• Make sure your income/salary is rising with inflation – whether self employed, an employee or in retirement – if you can, you really do want your income to be index-linked where possible. This is key so that we can cover our food & shelter costs and still have equivalent disposable incomes to choose what to do with. For example, rent increased 1.6% apparently over the past 12 months, if your income hasn’t done the same, then you are net-down – try fix it.
  • Expect an average of around 2.5% inflation in Ireland over the long term – so expect the purchasing power of your savings/pensions/investments to be declining steadily over time. Hey, if inflation actually doesn’t pan out as bad as we expect then you’ll have even more to spend right! If it is worse than expected then know that you may have to belt-tighten somewhere along the way
  • Don’t fret over inflation. Plan for it and park it. Unless we experience Venezuela-like inflation of their current 5,500% inflation then we really have very little to be worrying about – we are very fortunate dear reader

In creating and maintaining financial plans for people we work with, we assume a 2.5% inflation rate on average over time. I know some firms choose 1.5% or so (it makes things look rosier), and some firms use 3% or so – there is no perfect number – pick a prudent figure and apply it to all aspects of your finances; incomes, expenses, assets.

The Ultimate Inflation Hedge:

So, what is the best asset class to combat inflation in Ireland!? Well, Gold and Commodities have been the classic and often touted assets to choose. They have generally done well in inflationary times, and absolutely awful all the rest of the time! The below graph from ‘Man Group‘ shows just how well Gold & Commodities have done (13% and 14% respectively) during periods where inflation has popped it’s head above 5% for more than 6months, and how terribly bad they did (-1% and <1% respectively every year on average) when inflation reverted back to the normal trend line below 5%.

The average annual compound return of the S&P 500 between 1926 and 2020 was a shade over 10%. If we work on the basis that long term inflation in Ireland was c2.5% per year, we can very quickly see that the long term investor has accumulated purchasing power instead of lost purchasing power . Lets assume a fee of 1.5%, they have therefore accumulated 10% per year, but lost 4% to inflation and fee, a Net of 6% growth per year.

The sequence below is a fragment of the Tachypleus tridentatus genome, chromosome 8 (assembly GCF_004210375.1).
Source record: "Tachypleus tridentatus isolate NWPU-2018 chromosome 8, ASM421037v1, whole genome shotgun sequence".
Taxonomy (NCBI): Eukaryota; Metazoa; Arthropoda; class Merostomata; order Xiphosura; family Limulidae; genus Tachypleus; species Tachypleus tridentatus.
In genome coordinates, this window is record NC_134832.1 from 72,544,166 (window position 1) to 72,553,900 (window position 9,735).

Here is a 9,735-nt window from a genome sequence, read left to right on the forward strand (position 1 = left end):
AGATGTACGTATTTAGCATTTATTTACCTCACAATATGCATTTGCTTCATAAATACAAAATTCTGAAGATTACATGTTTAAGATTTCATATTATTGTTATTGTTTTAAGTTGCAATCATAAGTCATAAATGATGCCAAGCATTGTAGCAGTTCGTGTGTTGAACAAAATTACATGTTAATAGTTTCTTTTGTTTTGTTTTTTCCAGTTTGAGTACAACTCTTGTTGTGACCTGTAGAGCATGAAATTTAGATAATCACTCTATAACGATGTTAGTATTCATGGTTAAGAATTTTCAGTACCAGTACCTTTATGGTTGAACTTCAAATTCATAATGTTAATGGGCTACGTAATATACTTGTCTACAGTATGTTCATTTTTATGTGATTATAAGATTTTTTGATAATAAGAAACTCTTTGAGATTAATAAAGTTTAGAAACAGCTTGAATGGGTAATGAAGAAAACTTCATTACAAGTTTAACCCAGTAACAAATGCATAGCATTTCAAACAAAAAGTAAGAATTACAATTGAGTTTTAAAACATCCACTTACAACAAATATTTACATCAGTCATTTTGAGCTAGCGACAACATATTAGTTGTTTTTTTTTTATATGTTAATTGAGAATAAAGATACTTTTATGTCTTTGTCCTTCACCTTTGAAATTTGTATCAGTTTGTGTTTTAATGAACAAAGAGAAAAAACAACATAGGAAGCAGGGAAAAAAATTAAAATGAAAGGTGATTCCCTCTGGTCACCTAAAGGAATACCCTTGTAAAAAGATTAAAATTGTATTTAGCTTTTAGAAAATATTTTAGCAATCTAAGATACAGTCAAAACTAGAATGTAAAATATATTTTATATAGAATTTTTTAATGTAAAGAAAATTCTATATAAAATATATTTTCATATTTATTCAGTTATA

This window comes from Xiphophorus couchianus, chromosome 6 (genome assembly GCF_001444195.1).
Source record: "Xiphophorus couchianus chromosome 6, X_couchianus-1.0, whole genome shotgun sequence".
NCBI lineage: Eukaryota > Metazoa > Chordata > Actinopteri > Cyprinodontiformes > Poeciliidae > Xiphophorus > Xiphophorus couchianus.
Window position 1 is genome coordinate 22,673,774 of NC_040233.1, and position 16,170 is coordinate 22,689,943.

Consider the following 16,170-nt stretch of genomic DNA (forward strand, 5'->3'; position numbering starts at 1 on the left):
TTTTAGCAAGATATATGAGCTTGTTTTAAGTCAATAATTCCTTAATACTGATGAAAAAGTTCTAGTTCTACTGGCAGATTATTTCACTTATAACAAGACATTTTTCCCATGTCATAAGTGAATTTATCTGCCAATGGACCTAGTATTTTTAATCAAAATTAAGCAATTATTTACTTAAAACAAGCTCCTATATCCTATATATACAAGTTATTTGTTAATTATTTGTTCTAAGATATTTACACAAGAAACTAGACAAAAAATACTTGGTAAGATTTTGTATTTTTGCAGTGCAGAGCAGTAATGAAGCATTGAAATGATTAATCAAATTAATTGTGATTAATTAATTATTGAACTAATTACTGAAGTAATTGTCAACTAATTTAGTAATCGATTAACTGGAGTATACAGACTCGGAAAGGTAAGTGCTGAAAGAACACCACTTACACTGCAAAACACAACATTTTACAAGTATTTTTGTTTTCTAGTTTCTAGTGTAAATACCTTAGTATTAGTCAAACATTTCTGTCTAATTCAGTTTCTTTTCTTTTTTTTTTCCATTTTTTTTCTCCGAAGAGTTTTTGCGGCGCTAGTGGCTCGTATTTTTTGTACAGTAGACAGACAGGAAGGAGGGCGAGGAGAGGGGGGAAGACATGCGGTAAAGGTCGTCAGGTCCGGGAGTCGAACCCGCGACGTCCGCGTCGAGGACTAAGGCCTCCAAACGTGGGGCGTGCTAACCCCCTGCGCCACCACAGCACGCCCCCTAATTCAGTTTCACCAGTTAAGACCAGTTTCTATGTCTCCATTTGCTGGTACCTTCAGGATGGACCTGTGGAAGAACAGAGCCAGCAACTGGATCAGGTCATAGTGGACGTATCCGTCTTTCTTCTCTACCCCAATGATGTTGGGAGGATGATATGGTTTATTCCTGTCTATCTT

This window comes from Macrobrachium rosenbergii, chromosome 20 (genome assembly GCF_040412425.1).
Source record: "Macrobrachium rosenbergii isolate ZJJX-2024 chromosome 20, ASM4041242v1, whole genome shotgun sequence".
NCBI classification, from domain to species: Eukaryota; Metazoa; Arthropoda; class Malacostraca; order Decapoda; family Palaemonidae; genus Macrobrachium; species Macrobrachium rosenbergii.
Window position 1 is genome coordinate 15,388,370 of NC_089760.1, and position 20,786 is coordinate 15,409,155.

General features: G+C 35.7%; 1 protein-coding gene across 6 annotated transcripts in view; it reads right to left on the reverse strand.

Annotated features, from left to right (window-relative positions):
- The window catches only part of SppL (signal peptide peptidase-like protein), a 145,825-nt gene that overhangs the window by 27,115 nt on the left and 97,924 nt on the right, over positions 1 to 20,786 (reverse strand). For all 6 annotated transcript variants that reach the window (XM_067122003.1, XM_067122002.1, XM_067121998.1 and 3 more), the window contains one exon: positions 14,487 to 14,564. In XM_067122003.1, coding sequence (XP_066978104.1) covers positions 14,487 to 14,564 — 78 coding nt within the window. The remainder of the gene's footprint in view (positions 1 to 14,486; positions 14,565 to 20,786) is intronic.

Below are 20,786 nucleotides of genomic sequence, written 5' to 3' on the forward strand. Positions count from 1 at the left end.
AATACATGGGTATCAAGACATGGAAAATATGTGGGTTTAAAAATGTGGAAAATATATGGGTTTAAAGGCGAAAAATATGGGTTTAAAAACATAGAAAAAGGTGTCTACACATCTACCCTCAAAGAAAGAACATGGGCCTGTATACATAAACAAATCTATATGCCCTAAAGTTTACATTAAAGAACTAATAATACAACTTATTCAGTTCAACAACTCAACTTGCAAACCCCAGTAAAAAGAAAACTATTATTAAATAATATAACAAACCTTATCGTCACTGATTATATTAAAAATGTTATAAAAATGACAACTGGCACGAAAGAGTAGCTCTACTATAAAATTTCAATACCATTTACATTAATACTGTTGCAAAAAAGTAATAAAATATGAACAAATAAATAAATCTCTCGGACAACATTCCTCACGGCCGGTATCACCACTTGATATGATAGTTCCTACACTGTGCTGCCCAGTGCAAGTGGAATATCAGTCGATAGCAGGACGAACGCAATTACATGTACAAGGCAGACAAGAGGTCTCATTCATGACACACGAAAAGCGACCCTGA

The long term investor has not had to do anything to achieve that growth and accumulation of purchasing power, other than to remain invested, through all market conditions and cycles (hence the importance of only investing money that you do not need to remove huge swaths of at a given point in future).

Importantly, when we invest in equity, we own portions of the best companies across the globe – whose products many of use use on a daily basis. When inflation peaks, the costs of the materials and inputs for these companies increases obviously. Strong companies (which we do own as passive global equity investors) can and do pass the increases on to us, the consumers! So as a consumer we might be a bit annoyed by that, but as investors, well we should be delighted to help maintain our company’s margin and business success and share prices, right!!

Some will argue that rising inflation will damage equity prices at large; that it might impact on the future earning, margins and profitability of some companies who can’t so easily pass on the rises to consumers and customers. Of course, that completely ignores the fact that the best companies in the world innovate and find a way to become more and more efficient in order to grow those margins, never-mind simply maintaining it. That innovation, which nobody can deny with any degree of credibility, is what feeds the constant upward curve that enables our long term investment successes.

Home Truth #10:

If you have money sitting idle, that is not being put to work somewhere sensible that is reasonably expected to at least keep abreast of inflation, I have a way to help you take action to help yourself. Simply, I want you to view inflation is a fee that is applied to your non-working assets.

Imagine your deposit account is €200k, and you only really need €50k of it as a Rainy-Day fund in your view. The bank have written to you to tell you that they are actually going to apply an inflation-fee (in lieu of actual inflation) of 2.5% per year, so they will deduct €4,500 out of your account every year that you keep it there. I bet that would get you thinking differently – inspire you to actually do something productive with the money!